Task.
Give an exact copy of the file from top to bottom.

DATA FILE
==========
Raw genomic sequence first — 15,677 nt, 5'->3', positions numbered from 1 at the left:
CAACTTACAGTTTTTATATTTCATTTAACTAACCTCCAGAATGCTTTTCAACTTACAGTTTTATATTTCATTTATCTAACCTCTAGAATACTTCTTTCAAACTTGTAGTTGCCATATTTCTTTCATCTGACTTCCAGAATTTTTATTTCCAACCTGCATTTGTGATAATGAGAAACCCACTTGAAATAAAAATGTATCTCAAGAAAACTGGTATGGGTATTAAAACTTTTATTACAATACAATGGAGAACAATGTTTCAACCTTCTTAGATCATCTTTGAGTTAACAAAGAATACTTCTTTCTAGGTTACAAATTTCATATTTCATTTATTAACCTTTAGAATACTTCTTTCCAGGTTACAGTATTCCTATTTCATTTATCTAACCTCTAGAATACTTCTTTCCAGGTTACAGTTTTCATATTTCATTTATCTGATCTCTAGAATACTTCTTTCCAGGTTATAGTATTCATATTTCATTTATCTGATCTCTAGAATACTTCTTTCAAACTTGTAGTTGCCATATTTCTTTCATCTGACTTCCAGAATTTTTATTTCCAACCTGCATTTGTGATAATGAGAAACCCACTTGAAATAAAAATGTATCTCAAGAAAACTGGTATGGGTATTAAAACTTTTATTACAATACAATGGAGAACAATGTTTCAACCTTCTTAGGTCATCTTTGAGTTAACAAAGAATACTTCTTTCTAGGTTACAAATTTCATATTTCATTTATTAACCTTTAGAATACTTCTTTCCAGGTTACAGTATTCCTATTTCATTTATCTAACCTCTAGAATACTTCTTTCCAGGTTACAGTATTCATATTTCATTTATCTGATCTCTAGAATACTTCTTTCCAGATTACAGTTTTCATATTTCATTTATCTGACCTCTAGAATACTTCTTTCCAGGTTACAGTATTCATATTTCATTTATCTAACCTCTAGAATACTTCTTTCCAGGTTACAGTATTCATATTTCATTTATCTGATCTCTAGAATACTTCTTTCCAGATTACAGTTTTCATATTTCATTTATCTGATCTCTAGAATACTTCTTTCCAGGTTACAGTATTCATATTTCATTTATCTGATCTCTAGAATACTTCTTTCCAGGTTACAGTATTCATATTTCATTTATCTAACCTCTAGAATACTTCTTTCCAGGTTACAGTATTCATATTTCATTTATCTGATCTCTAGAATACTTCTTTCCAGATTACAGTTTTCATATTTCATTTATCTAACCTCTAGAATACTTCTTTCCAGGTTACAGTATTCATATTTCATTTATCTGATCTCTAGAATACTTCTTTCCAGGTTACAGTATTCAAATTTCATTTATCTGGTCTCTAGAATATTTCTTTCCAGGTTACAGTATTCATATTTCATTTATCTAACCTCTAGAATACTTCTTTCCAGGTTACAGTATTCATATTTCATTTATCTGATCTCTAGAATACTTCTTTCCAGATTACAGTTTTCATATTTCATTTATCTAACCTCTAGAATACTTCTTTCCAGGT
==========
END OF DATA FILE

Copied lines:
Raw genomic sequence first — 15,677 nt, 5'->3', positions numbered from 1 at the left:
CAACTTACAGTTTTTATATTTCATTTAACTAACCTCCAGAATGCTTTTCAACTTACAGTTTTATATTTCATTTATCTAACCTCTAGAATACTTCTTTCAAACTTGTAGTTGCCATATTTCTTTCATCTGACTTCCAGAATTTTTATTTCCAACCTGCATTTGTGATAATGAGAAACCCACTTGAAATAAAAATGTATCTCAAGAAAACTGGTATGGGTATTAAAACTTTTATTACAATACAATGGAGAACAATGTTTCAACCTTCTTAGATCATCTTTGAGTTAACAAAGAATACTTCTTTCTAGGTTACAAATTTCATATTTCATTTATTAACCTTTAGAATACTTCTTTCCAGGTTACAGTATTCCTATTTCATTTATCTAACCTCTAGAATACTTCTTTCCAGGTTACAGTTTTCATATTTCATTTATCTGATCTCTAGAATACTTCTTTCCAGGTTATAGTATTCATATTTCATTTATCTGATCTCTAGAATACTTCTTTCAAACTTGTAGTTGCCATATTTCTTTCATCTGACTTCCAGAATTTTTATTTCCAACCTGCATTTGTGATAATGAGAAACCCACTTGAAATAAAAATGTATCTCAAGAAAACTGGTATGGGTATTAAAACTTTTATTACAATACAATGGAGAACAATGTTTCAACCTTCTTAGGTCATCTTTGAGTTAACAAAGAATACTTCTTTCTAGGTTACAAATTTCATATTTCATTTATTAACCTTTAGAATACTTCTTTCCAGGTTACAGTATTCCTATTTCATTTATCTAACCTCTAGAATACTTCTTTCCAGGTTACAGTATTCATATTTCATTTATCTGATCTCTAGAATACTTCTTTCCAGATTACAGTTTTCATATTTCATTTATCTGACCTCTAGAATACTTCTTTCCAGGTTACAGTATTCATATTTCATTTATCTAACCTCTAGAATACTTCTTTCCAGGTTACAGTATTCATATTTCATTTATCTGATCTCTAGAATACTTCTTTCCAGATTACAGTTTTCATATTTCATTTATCTGATCTCTAGAATACTTCTTTCCAGGTTACAGTATTCATATTTCATTTATCTGATCTCTAGAATACTTCTTTCCAGGTTACAGTATTCATATTTCATTTATCTAACCTCTAGAATACTTCTTTCCAGGTTACAGTATTCATATTTCATTTATCTGATCTCTAGAATACTTCTTTCCAGATTACAGTTTTCATATTTCATTTATCTAACCTCTAGAATACTTCTTTCCAGGTTACAGTATTCATATTTCATTTATCTGATCTCTAGAATACTTCTTTCCAGGTTACAGTATTCAAATTTCATTTATCTGGTCTCTAGAATATTTCTTTCCAGGTTACAGTATTCATATTTCATTTATCTAACCTCTAGAATACTTCTTTCCAGGTTACAGTATTCATATTTCATTTATCTGATCTCTAGAATACTTCTTTCCAGATTACAGTTTTCATATTTCATTTATCTAACCTCTAGAATACTTCTTTCCAGGT